### 4.2 The frame representation

Another way of dealing with Einstein equations is through the frame representation. There,
instead of using the metric tensor as the basic building block of the theory, a set of frame fields
is used. At first this representation seems to be even less economical than the metric tensor
representation of geometries, since, on top of the diffeomorphism freedom, one has the freedom
to choose the frame vector fields. In short, one has sixteen variables instead of ten. But the
antisymmetry of the connection coefficients compared with the symmetry of the Christoffel
symbols levels considerably the difference, ending, after adding the second fundamental form and
others, with twenty-eight variables, instead of the thirty of the conventional system. But this
count is not entirely correct. As mentioned above, in order to close the system of equations one
has to add the evolution equations for the electric and magnetic part of the Weyl tensor, thus
ending with a total of thirty four variables. Actually one can close the system with the twenty
four variables at the expense of making the equations into second order wave equations, (See
for instance [55].), so effectively adding more variables when re-expressing it as a first order
system.
The more important application of the frame representation has been the conformal system obtained by
Friedrich [27, 26] (see Section 1), where in a fixed gauge he got a symmetric hyperbolic system which
allowed him to study global solutions. Later, using similar techniques and spinors, he found a symmetric
hyperbolic system with the remarkable property that lapse and shift appear in an undifferentiated form,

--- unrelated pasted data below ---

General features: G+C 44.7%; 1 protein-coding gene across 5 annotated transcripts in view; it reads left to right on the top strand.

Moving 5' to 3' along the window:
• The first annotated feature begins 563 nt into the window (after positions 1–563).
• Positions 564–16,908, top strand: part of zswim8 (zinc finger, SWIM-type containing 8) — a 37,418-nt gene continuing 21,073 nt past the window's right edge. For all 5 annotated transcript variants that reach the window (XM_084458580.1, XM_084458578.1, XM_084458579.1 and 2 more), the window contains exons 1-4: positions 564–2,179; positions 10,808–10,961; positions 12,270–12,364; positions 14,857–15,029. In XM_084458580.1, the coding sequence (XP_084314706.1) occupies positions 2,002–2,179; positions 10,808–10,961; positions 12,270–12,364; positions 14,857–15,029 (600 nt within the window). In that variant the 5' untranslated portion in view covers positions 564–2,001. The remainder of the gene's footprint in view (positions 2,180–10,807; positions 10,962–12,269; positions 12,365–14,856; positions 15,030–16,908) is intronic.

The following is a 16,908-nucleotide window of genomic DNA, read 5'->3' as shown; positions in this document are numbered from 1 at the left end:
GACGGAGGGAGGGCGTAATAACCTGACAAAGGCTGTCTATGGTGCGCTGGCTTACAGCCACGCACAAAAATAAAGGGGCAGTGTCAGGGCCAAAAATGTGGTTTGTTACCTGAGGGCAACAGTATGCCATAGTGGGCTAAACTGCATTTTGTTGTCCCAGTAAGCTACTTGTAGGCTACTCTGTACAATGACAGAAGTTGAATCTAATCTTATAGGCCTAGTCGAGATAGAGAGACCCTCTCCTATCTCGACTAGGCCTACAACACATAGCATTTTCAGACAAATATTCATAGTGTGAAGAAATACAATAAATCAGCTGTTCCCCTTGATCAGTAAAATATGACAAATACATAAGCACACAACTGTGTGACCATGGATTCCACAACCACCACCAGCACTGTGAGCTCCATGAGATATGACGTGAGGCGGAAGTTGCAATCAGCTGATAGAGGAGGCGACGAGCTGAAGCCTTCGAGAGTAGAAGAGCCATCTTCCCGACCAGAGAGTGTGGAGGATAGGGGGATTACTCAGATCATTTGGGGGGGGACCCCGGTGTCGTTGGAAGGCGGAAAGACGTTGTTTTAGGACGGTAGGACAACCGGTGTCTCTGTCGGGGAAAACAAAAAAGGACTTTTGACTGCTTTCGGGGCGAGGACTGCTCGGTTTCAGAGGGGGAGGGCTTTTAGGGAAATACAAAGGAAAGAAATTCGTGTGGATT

allowing for greater freedom in relating them to the geometry without hampering hyperbolicity [28].
In [29], he introduces new symmetric systems for frame components where one can arbitrarily prescribe the
gauge functions, which in this case does not only include the equivalent to the lapse-shift pair, but also a
three by three matrix fixing the rotation of the frame. In this case, these gauge functions enter up to first
derivatives. This compares very favorably with the ADM representation schema where the
lapse-shift entered up to second order derivatives. Friedrich also finds a symmetric hyperbolic
system with the generalized harmonic time condition. Contrary to the systems in the ADM
formalism, where the issue is rather trivial, these systems do not seem to allow for a writing in flux
conservative form. We do not consider that a serious drawback. The structure of Einstein’s
equations is very different than those of fluids, where the unavoidable presence of shocks makes it
important to write them that way. Indeed the reason fluids have shocks can be attributed to their
genuinely non-linear character [43], a property not shared by Einstein’s theory. (More about this in
Section 4.)